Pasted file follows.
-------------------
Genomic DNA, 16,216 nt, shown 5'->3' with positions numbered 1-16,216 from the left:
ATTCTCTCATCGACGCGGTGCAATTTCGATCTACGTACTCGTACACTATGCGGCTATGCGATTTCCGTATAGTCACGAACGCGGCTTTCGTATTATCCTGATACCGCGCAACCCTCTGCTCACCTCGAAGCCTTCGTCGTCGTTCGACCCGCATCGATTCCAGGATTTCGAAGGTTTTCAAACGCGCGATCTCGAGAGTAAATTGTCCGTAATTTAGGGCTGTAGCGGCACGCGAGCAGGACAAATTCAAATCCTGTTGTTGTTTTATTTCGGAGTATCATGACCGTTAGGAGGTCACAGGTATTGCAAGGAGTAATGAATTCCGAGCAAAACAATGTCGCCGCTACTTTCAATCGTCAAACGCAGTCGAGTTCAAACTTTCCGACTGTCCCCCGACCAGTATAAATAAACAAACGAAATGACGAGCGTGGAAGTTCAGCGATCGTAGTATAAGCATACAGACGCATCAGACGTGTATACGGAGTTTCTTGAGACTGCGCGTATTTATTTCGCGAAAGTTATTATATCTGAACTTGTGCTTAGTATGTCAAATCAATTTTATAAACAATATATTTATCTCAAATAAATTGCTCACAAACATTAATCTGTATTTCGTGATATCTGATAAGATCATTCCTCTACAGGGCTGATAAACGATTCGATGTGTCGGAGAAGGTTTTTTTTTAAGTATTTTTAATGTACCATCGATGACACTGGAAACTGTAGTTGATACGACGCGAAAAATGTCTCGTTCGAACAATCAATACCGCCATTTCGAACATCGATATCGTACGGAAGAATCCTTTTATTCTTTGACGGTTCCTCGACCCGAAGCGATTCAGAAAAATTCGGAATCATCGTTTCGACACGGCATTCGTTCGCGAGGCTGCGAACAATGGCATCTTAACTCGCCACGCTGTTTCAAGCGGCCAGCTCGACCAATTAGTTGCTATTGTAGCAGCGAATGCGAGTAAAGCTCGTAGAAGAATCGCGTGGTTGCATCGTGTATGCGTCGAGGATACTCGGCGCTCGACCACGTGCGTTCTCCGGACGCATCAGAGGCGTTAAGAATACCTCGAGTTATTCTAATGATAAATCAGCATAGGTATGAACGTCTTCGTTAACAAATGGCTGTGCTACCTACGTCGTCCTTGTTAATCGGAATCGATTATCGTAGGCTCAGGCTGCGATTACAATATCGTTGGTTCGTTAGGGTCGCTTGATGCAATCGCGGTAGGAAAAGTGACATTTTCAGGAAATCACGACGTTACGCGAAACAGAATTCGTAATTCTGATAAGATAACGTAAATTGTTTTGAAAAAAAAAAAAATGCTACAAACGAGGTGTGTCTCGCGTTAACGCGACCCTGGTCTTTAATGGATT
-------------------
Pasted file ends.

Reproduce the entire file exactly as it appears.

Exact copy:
Genomic DNA, 16,216 nt, shown 5'->3' with positions numbered 1-16,216 from the left:
ATTCTCTCATCGACGCGGTGCAATTTCGATCTACGTACTCGTACACTATGCGGCTATGCGATTTCCGTATAGTCACGAACGCGGCTTTCGTATTATCCTGATACCGCGCAACCCTCTGCTCACCTCGAAGCCTTCGTCGTCGTTCGACCCGCATCGATTCCAGGATTTCGAAGGTTTTCAAACGCGCGATCTCGAGAGTAAATTGTCCGTAATTTAGGGCTGTAGCGGCACGCGAGCAGGACAAATTCAAATCCTGTTGTTGTTTTATTTCGGAGTATCATGACCGTTAGGAGGTCACAGGTATTGCAAGGAGTAATGAATTCCGAGCAAAACAATGTCGCCGCTACTTTCAATCGTCAAACGCAGTCGAGTTCAAACTTTCCGACTGTCCCCCGACCAGTATAAATAAACAAACGAAATGACGAGCGTGGAAGTTCAGCGATCGTAGTATAAGCATACAGACGCATCAGACGTGTATACGGAGTTTCTTGAGACTGCGCGTATTTATTTCGCGAAAGTTATTATATCTGAACTTGTGCTTAGTATGTCAAATCAATTTTATAAACAATATATTTATCTCAAATAAATTGCTCACAAACATTAATCTGTATTTCGTGATATCTGATAAGATCATTCCTCTACAGGGCTGATAAACGATTCGATGTGTCGGAGAAGGTTTTTTTTTAAGTATTTTTAATGTACCATCGATGACACTGGAAACTGTAGTTGATACGACGCGAAAAATGTCTCGTTCGAACAATCAATACCGCCATTTCGAACATCGATATCGTACGGAAGAATCCTTTTATTCTTTGACGGTTCCTCGACCCGAAGCGATTCAGAAAAATTCGGAATCATCGTTTCGACACGGCATTCGTTCGCGAGGCTGCGAACAATGGCATCTTAACTCGCCACGCTGTTTCAAGCGGCCAGCTCGACCAATTAGTTGCTATTGTAGCAGCGAATGCGAGTAAAGCTCGTAGAAGAATCGCGTGGTTGCATCGTGTATGCGTCGAGGATACTCGGCGCTCGACCACGTGCGTTCTCCGGACGCATCAGAGGCGTTAAGAATACCTCGAGTTATTCTAATGATAAATCAGCATAGGTATGAACGTCTTCGTTAACAAATGGCTGTGCTACCTACGTCGTCCTTGTTAATCGGAATCGATTATCGTAGGCTCAGGCTGCGATTACAATATCGTTGGTTCGTTAGGGTCGCTTGATGCAATCGCGGTAGGAAAAGTGACATTTTCAGGAAATCACGACGTTACGCGAAACAGAATTCGTAATTCTGATAAGATAACGTAAATTGTTTTGAAAAAAAAAAAAATGCTACAAACGAGGTGTGTCTCGCGTTAACGCGACCCTGGTCTTTAATGGATT